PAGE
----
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I wanted to become a lecturer because of a film, and a teen film at that. Accepted, a mid-2000s run-of-the mill thing, follows the plight of 18-year-old Bartleby who has been rejected from every university he’s applied for but hasn’t told his parents. To save face, Bartleby sets up a fake university, into which he’s “accepted” but whose website then accidentally starts accepting other applicants. With tuition fee cheques rolling in, Bartleby has no choice but to make it a real university (well, he could return the cheques and confess all, but that wouldn’t make much of a film). But as Bartleby has no idea how the HE system works, everything is designed on the hoof by the students themselves: curriculum, modules, when classes take place, etc, etc.
This idea set off something in me, and that something has never let go. My own student experience, although I thoroughly enjoyed it, was the polar opposite, with its strict timetables, curricula and unit credits.
And now, 15 years into my academic career and having served on both sides of numerous validation and revalidation panels, I understand why things follow the traditional approach more than Bartleby’s. There must be quality control; there must be evidence that students’ tuition fees are wisely spent; there must be a plan to ensure students are given the transferable and employability skills to set them up in a satisfying and highly skilled job after they graduate. And, within all that, we have the practicalities that Accepted glosses over, such as timetabling, staff-to-student ratios, marking turnaround and administration.
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When all that is taken into consideration, Accepted seems even more pie in the sky than I first thought (and this is a film where a telekinesis module is on offer). But surely there’s a middle ground to be trodden, one that looks after the current and future welfare of the students and provides stringent quality control, but also tears up the rule book along the way (or, at least, puts a tiny rip in its pages)?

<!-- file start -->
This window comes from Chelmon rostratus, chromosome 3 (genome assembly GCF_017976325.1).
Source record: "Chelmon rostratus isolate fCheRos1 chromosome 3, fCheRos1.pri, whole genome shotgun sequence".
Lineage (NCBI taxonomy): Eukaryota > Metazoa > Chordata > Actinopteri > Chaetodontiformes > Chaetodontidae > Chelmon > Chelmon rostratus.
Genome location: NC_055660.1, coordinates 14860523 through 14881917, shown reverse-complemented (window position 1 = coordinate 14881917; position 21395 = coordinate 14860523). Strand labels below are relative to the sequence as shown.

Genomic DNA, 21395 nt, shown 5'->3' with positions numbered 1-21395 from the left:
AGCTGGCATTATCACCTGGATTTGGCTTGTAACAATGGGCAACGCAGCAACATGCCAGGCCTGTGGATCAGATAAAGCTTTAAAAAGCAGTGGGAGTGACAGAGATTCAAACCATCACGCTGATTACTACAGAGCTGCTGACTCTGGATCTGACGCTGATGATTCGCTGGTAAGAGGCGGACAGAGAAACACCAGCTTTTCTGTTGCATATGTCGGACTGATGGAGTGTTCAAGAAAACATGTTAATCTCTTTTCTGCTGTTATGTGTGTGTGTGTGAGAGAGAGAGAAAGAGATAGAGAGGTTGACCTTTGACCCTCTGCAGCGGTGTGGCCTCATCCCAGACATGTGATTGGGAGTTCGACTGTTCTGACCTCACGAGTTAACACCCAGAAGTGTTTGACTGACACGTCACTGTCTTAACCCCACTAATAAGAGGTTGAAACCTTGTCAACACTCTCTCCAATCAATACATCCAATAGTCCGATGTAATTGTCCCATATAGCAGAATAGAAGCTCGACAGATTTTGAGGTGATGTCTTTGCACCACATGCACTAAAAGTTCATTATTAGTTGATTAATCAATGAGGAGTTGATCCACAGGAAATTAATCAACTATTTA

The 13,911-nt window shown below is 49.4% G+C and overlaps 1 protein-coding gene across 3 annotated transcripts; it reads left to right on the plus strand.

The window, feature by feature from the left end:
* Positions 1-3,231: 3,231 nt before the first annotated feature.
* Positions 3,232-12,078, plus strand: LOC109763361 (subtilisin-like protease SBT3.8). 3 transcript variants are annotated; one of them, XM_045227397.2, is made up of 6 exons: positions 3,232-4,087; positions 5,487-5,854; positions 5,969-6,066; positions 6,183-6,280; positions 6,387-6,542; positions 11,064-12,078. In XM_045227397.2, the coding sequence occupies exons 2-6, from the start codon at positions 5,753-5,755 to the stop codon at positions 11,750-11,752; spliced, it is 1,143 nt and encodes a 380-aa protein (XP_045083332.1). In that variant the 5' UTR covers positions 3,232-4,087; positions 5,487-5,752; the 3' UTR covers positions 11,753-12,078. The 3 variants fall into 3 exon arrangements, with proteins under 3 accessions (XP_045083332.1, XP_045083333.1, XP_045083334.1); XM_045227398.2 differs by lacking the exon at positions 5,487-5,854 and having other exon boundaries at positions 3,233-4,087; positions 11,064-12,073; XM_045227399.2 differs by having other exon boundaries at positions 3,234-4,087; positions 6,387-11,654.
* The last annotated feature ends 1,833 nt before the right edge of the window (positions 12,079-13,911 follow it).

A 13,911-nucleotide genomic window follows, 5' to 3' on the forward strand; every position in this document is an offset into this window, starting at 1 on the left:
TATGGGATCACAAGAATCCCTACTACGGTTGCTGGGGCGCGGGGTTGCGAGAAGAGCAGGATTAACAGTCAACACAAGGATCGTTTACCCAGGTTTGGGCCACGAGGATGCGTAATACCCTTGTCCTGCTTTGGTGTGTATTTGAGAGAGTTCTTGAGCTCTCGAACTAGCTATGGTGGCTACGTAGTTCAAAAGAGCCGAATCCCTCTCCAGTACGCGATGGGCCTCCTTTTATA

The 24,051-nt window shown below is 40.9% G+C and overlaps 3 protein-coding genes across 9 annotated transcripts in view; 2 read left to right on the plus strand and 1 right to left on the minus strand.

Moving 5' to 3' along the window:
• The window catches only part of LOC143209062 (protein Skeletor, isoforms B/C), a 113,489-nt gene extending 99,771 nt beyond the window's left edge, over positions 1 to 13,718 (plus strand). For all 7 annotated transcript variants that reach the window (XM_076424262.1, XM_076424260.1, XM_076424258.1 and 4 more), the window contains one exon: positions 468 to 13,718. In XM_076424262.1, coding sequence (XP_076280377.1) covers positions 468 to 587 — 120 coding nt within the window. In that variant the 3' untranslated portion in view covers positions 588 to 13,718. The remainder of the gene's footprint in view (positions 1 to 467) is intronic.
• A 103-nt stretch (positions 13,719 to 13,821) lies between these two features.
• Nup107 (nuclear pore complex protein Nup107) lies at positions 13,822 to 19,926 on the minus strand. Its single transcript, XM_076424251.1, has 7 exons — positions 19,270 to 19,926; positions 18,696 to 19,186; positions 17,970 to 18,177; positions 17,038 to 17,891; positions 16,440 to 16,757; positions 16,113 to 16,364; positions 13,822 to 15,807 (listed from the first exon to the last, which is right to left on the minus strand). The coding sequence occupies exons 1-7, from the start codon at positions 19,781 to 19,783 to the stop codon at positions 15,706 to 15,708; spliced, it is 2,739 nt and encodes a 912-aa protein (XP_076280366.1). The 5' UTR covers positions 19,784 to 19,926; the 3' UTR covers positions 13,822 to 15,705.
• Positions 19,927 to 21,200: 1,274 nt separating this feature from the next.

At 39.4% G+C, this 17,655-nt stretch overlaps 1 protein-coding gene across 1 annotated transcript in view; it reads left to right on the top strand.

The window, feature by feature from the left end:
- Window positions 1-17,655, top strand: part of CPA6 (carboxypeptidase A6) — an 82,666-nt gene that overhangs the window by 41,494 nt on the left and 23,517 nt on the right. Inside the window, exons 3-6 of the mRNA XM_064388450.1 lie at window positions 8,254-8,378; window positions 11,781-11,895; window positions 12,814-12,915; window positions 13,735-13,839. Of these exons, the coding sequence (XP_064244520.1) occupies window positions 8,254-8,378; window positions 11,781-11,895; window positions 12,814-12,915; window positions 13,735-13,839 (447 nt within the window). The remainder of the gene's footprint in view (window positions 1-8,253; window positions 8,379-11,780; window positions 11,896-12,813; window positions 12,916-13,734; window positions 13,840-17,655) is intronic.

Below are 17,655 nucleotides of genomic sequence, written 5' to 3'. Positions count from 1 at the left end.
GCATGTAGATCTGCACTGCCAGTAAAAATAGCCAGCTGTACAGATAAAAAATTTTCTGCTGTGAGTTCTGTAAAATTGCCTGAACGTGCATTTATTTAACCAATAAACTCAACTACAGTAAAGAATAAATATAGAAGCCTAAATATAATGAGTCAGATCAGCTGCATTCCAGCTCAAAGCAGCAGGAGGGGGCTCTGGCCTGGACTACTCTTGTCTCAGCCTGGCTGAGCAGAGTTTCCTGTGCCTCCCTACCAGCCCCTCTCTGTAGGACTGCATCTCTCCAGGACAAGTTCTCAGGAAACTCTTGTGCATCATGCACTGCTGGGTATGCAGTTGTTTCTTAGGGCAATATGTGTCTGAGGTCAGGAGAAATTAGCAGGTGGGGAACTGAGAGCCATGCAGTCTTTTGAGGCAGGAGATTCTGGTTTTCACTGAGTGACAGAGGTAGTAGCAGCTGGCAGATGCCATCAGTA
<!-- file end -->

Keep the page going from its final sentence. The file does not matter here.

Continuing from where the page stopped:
Here are my radical ideas, all of which edge towards a Bartleby world rather than an “I’m a sensible academic now and none of this is practical” world. That can come later after I’ve got these things out of my system.
1. An ‘anything goes’ first year
I’ve always looked at the first year of the American HE system with admiration, nodding with approval as I hear about how an English literature major took modules in psychology, philosophy, history and geography in their first year. What a wonderful breadth of knowledge they’re acquiring. Yes, American universities can offer this kind of flexibility because such degrees run for four years; this would play havoc with student finance if rolled out en masse across all UK unis.
But what if we could have three-year degrees where the first year was like this? All we’d need would be an essay or presentation assignment at the end of it where the students argued why the modules they took were both relevant to the degree award they wanted to emerge with and met the programme outcomes. And the more radical their choices, the better their powers of persuasion would have to be (and no one can tell me that the art of rhetoric isn’t one of the finest transferable skills there is).
So, a BA in archaeology student wants to take creative writing, drama and fashion marketing modules in first year? Fine. Now just persuade us why that’s all relevant.
Rather them than me, but I’m sure it’s doable…
2. Choose your own assignment